There’s something a little bit decadent about sitting in a half-empty restaurant at 4:30 pm on a Monday sipping a cocktail while waiting for your roast chicken to arrive. Because I’m usually at work at 4:30 pm on a Monday. But today was my RTT day (basically, one day off a month). And the weather was so beautiful I spent most of the day outdoors (a) exploring my old neighbourhood in the 9th arrondissement, (b) popping into Drouot auction house, (c) strolling the picturesque Passages, (d) shopping at La Marelle vintage boutique and buying a pair of fab Carel boots. But all that in another post. For now, let me tell you about Chartier.
Here’s what Courtney Traub wrote on her Go Paris website – First opened in 1896 as “Le Bouillon Chartier”, a cantine for the working classes serving up simple hot dishes comprised of meat and vegetables, Chartier is now a much-coveted address for inexpensive French fare in a gorgeous setting. The restaurant, set near the bustling Grands Boulevards neighborhood, is housed in an imposing turn-of-the-century hall decked out on all sides with large mirrors, wooden panelling and globe lamps. Chartier is as famous for its inexpensive, basic dishes as it is for its congenial, teasing servers wearing traditional black waistcoats and white aprons, who scrawl your orders out on the white paper tablecloths in front of your eyes.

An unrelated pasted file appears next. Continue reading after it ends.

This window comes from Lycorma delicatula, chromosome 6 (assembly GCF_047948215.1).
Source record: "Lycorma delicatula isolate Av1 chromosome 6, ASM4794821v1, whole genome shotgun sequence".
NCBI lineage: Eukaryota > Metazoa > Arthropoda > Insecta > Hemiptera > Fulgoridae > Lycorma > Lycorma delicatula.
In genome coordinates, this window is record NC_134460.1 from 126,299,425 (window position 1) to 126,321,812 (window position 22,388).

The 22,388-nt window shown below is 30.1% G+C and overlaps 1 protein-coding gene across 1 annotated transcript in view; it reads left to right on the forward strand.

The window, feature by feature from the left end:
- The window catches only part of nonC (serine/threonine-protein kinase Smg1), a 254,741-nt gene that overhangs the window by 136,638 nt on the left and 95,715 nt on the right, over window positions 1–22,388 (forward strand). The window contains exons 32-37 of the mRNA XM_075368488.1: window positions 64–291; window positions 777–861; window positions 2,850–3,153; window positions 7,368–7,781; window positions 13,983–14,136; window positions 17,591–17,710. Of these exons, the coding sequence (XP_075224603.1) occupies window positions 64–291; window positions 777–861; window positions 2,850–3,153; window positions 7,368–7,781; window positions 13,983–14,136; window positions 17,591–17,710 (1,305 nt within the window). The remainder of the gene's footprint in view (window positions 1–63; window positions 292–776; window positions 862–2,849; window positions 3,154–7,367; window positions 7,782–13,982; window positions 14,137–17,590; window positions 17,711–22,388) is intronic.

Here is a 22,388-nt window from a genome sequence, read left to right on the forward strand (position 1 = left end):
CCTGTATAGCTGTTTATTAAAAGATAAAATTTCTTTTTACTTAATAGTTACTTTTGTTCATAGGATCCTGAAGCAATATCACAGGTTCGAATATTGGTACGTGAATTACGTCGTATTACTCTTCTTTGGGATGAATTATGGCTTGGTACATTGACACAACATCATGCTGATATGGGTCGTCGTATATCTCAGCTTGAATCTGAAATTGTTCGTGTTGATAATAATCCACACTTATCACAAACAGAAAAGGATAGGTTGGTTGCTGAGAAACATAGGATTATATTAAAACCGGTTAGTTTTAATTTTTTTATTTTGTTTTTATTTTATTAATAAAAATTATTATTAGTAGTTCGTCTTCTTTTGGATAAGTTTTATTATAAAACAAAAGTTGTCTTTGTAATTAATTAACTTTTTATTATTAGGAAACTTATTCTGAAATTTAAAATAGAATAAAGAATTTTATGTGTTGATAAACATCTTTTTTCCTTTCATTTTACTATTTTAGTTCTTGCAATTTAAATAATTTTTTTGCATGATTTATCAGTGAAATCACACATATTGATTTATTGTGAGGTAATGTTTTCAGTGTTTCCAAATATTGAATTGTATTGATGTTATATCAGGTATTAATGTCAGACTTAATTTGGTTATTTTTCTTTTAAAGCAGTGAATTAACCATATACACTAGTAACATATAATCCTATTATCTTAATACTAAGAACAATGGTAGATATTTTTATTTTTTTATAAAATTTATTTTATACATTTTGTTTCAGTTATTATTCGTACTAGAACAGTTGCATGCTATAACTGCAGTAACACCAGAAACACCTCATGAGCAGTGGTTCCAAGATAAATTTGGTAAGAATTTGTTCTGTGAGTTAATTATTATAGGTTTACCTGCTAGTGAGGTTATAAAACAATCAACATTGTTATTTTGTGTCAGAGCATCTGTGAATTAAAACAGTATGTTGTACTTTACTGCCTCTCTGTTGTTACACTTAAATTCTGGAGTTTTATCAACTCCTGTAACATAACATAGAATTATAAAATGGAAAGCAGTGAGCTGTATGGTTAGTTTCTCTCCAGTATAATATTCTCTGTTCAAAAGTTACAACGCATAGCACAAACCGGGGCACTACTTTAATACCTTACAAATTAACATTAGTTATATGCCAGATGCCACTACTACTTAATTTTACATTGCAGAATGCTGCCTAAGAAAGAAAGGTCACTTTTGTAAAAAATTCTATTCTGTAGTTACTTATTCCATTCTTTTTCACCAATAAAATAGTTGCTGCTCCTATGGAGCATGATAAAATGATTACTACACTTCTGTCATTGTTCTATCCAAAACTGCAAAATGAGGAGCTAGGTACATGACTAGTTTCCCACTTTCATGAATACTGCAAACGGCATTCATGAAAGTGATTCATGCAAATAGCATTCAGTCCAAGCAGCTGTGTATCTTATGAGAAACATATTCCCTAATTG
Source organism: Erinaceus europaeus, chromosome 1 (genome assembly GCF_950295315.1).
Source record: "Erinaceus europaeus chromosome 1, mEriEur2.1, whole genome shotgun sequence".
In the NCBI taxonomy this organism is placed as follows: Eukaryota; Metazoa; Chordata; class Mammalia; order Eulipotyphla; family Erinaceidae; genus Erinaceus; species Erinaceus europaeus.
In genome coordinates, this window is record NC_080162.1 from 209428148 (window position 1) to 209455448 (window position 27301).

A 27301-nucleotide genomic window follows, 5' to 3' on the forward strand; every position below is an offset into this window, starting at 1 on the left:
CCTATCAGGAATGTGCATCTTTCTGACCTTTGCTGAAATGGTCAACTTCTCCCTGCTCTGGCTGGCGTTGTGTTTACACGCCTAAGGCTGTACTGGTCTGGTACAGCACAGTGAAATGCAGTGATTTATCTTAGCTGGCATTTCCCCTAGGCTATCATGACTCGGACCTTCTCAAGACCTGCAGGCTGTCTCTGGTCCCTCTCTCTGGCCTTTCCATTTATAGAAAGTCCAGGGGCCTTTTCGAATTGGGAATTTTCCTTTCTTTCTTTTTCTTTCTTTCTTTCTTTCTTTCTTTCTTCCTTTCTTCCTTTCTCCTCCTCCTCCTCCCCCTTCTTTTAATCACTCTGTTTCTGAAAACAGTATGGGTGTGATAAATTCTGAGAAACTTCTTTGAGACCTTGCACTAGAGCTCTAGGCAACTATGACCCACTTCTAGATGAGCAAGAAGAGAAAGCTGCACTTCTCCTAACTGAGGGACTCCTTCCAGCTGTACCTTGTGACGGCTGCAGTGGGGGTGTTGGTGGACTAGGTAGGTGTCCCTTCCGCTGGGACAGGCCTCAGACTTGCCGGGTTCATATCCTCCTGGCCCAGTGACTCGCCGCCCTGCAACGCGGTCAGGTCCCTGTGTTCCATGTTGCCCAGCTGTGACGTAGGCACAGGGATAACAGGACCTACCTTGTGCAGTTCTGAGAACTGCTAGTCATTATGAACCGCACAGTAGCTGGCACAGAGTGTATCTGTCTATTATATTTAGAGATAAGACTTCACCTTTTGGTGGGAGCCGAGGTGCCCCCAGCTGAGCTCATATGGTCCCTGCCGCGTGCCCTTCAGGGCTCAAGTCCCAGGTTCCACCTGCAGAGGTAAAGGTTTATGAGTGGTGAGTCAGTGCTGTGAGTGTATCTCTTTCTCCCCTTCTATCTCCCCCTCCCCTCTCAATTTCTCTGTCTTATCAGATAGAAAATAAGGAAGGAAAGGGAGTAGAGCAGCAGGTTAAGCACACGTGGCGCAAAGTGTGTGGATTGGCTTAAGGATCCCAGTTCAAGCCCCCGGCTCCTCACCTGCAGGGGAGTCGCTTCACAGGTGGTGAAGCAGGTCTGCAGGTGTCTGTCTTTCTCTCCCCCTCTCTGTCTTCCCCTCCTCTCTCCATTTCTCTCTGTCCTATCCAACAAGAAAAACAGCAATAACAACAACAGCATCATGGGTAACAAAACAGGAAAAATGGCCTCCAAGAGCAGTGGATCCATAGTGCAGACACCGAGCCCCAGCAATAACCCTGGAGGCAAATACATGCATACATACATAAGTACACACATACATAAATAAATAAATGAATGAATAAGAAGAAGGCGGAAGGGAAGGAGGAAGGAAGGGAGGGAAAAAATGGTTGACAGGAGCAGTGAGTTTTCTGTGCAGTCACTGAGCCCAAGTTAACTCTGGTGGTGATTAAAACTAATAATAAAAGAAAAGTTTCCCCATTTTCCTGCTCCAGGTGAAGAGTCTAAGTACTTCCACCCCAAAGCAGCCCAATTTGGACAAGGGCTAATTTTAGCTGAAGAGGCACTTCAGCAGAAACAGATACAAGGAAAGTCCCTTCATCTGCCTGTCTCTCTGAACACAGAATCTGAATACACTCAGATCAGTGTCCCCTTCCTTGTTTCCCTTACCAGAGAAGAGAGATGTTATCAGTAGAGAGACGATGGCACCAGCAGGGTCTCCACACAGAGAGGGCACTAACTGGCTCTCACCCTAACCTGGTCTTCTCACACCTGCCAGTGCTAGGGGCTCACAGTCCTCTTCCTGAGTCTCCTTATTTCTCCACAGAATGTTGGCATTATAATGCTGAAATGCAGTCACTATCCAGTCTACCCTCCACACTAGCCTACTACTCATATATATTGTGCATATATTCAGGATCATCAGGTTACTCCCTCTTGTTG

•Simple, classic French fare for very reasonable prices
•Unbeatable Belle-Epoque setting
•Friendly, vivacious service and warm ambiance abounds
•Nonstop service all day long, including weekends
•Central location: in close reach of several right-bank attractions and interesting neighborhoods
•Reservations not accepted; long lines outside often await
•Quality of food is often rather mediocre
•Not ideal for intimate tete a tetes: tables are often shared with other patrons
•Very few vegetarian and vegan options
OK, so you don’t come here for superlative food, although I must say that everything I ate and drank was delicious. You go for fun, ambiance and low prices. It’s what my mother would call “cheap and cheerful.” It gets very crowded at night, especially on weekends. I went today because it’s in my old neighbourhood and I hadn’t stepped foot in the place for 12 years. And at 4:30 pm it was quiet: a perfect setting in which to sit, take stock of your life, and relax. (hours are non-stop from 11:30 am to midnight, seven days a week)
So go. Drink wine. Eat chicken. Chat with your neighbours (some tables are shared.) Enjoy life.